The campus officers, both moms, did something nobody else had done.

They saw a man haranguing and they talked to him, engaged him and then acted on their suspicion.

A background check revealed he was a convicted sex offender.

When they called his parole officer to ask about his two daughters, the parole officer didn’t even know that Phillip Garrido had children.

Over the 18 years Jaycee Dugard was in captivity, parole officers had visited the home at least 60 times and never reported anything amiss.

Phillip Garrido was called to a meeting with his parole officer on Aug. 26, 2009. He brought his wife, Dugard and the two girls.

At first, Dugard lied for Garrido, still under the spell. She eventually confessed who she was by writing her real name down.

In her memoir, she says that writing her name was like an extinguished flame reigniting.

“The light came back…it was very dark for so long…but that light finally came back on,” she said.

Dugard is savoring her freedom and planning for the future.

“I would like to study writing, you know? Really, because I love words and I love mythology…the way metaphors work and how [you] can see things differently with words,” she said. “It helped me get through a lot of days, my imagination.”

Dugard wants her book, her story to help people realize there is a way to triumph over tragedy and survive. And for her captors, both locked away in prison, she has a message.

“[You] can’t steal anything else,” she said.

 

Through It All, Poems about Life Struggles

 

Through It All, Poems about Life Struggles.

Through It All

Friends come and go
Life flies by right before your eyes.
You loose ones you love
Yet through it all you still love your life.

People leave you to fight alone
You put on a fake smile to hide all your pain
Yet someone still knows your hurt.

Through it all you still put on a front to satisfy those around you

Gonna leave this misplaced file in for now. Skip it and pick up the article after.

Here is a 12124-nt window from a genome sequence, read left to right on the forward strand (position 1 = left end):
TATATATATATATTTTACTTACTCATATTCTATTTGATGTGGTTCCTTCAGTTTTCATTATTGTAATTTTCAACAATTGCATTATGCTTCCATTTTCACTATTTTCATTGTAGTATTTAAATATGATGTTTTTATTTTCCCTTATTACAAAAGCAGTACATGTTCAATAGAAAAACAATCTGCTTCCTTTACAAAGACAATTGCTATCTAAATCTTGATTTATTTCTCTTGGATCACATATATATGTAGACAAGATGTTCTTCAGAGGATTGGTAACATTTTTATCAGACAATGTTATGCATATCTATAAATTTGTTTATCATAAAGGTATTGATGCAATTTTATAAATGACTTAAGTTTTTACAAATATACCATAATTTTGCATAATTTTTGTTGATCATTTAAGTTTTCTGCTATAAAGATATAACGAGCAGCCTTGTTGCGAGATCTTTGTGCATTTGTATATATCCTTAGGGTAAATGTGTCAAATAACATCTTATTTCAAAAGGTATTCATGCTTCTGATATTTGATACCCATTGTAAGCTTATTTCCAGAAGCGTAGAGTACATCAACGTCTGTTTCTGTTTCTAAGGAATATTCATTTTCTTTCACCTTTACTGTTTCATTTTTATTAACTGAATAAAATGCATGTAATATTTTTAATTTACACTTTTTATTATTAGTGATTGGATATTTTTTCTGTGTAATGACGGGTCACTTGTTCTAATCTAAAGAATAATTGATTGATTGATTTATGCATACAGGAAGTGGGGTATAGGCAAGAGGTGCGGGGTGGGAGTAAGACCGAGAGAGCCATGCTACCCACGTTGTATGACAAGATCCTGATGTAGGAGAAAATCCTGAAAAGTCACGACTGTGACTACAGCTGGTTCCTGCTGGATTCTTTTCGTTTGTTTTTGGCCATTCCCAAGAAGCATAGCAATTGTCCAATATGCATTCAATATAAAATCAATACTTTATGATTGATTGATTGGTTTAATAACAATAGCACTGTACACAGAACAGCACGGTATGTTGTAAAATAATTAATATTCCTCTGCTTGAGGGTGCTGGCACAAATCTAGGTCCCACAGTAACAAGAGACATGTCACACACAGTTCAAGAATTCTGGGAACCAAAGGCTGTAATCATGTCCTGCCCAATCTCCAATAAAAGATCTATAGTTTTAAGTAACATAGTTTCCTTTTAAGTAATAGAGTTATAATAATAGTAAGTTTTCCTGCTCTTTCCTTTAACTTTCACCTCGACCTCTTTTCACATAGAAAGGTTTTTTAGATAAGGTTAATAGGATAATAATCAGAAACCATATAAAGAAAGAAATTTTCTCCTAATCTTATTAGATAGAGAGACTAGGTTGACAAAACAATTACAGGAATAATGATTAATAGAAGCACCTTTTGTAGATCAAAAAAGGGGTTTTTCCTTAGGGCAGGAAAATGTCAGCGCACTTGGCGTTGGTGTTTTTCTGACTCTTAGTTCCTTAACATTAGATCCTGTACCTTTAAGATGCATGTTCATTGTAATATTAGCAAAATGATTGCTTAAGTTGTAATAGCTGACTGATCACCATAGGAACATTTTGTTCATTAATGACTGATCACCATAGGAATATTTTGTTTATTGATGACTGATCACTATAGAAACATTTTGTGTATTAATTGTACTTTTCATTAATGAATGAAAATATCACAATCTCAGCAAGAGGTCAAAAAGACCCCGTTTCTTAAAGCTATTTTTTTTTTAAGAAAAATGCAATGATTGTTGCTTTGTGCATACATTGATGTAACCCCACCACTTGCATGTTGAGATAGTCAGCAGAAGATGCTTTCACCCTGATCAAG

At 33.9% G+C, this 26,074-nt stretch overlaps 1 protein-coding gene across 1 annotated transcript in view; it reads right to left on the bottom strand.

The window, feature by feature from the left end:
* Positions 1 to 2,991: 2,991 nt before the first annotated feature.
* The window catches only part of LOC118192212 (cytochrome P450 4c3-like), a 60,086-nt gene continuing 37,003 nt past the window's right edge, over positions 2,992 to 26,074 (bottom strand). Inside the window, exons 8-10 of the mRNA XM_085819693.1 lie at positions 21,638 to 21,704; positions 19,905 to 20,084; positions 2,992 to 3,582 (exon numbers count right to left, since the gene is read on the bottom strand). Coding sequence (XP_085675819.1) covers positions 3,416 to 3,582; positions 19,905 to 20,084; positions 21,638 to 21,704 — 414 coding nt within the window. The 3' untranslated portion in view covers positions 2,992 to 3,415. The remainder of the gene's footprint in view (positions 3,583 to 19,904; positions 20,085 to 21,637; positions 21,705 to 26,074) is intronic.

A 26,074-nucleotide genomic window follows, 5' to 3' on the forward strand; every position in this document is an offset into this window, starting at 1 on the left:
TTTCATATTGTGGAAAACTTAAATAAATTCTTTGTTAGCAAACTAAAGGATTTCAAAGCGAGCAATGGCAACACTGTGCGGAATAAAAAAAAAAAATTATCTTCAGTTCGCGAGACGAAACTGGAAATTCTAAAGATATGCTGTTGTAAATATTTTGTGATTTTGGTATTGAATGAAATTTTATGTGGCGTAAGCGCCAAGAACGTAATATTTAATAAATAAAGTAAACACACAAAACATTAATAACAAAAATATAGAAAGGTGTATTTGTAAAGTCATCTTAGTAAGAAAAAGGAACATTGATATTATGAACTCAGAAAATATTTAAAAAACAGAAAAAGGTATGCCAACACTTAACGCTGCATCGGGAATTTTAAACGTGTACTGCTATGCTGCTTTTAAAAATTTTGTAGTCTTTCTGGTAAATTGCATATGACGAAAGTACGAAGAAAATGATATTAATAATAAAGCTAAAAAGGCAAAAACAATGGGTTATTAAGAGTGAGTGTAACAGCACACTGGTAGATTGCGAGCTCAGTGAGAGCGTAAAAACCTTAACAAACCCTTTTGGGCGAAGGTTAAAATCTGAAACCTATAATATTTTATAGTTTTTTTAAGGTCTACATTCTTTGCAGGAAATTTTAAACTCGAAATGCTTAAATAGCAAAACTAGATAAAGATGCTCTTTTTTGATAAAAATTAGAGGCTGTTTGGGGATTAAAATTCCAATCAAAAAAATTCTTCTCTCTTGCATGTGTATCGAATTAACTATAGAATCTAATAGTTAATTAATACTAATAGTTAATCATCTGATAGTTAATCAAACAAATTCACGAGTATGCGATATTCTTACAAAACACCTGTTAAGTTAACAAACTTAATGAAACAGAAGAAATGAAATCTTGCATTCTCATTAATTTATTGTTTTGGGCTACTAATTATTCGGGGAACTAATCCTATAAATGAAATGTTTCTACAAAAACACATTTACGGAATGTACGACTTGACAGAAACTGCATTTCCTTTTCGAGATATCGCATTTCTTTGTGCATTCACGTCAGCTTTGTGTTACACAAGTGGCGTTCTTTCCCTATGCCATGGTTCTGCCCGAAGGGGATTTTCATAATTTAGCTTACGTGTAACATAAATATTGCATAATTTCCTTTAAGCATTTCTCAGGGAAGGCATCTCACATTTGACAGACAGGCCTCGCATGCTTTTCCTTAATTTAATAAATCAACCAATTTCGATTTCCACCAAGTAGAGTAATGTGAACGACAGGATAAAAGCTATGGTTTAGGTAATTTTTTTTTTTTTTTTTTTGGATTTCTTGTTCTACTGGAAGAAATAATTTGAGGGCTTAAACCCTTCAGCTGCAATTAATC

Thorough it all you wouldn’t change a thing
Through it all you wouldn’t trade your life for fame.

You build a wall to try to keep from getting hurt
You lock up you heart and throw away the key to see who cares enough to look for the key
Through it all there’s not many people that got you to open up yet still you love it all.

Struggles meet you in the face to watch you slip up
Yet through it all you wouldn’t change a thing.

Through it all you wouldn’t change a thing
Through it all you wouldn’t trade your life for fame.

Source: Through It All, Poem about Life Struggles http://www.familyfriendpoems.com/poem/through-it-all#ixzz25w8F8Adu
http://www.FamilyFriendPoems.com

 

My World In Tears, Poems about Life Struggles

 

My World In Tears, Poems about Life Struggles.

My World In Tears

© Eonis Cibrian
When I started to break
You glued me together
I began to suffer through pain
and ignore all the rain
but life began to tremble with a problem after another
you scared me with blood
and he hurt me with tears
its no lie
I do wish I can die
but I know death is not the solution to everything I hear
I know he will be better
and I know I can wait
but if your not wanting this
stop giving me this race!
I can stop at the red light
but life goes green
can I get a speeding ticket
when my life turns grey
help me to be the only color
help me to escape from grey
no more rain no more tears.
let my world fly out of here!

Source: My World In Tears, Poem about Life Struggles http://www.familyfriendpoems.com/poem/my-world-in-tears#ixzz25wBB6Knd
http://www.FamilyFriendPoems.com

 

Through It All, Poems about Life Struggles

Through It All, Poems about Life Struggles.

I wrote this poem on my 16 birthday just to show that even though my life isn’t perfect I still love it and wouldn’t change a thing about it.

Through It All

Friends come and go
Life flies by right before your eyes.
You loose ones you love
Yet through it all you still love your life.

People leave you to fight alone
You put on a fake smile to hide all your pain
Yet someone still knows your hurt.

Through it all you still put on a front to satisfy those around you
Thorough it all you wouldn’t change a thing
Through it all you wouldn’t trade your life for fame.

You build a wall to try to keep from getting hurt
You lock up you heart and throw away the key to see who cares enough to look for the key
Through it all there’s not many people that got you to open up yet still you love it all.

Struggles meet you in the face to watch you slip up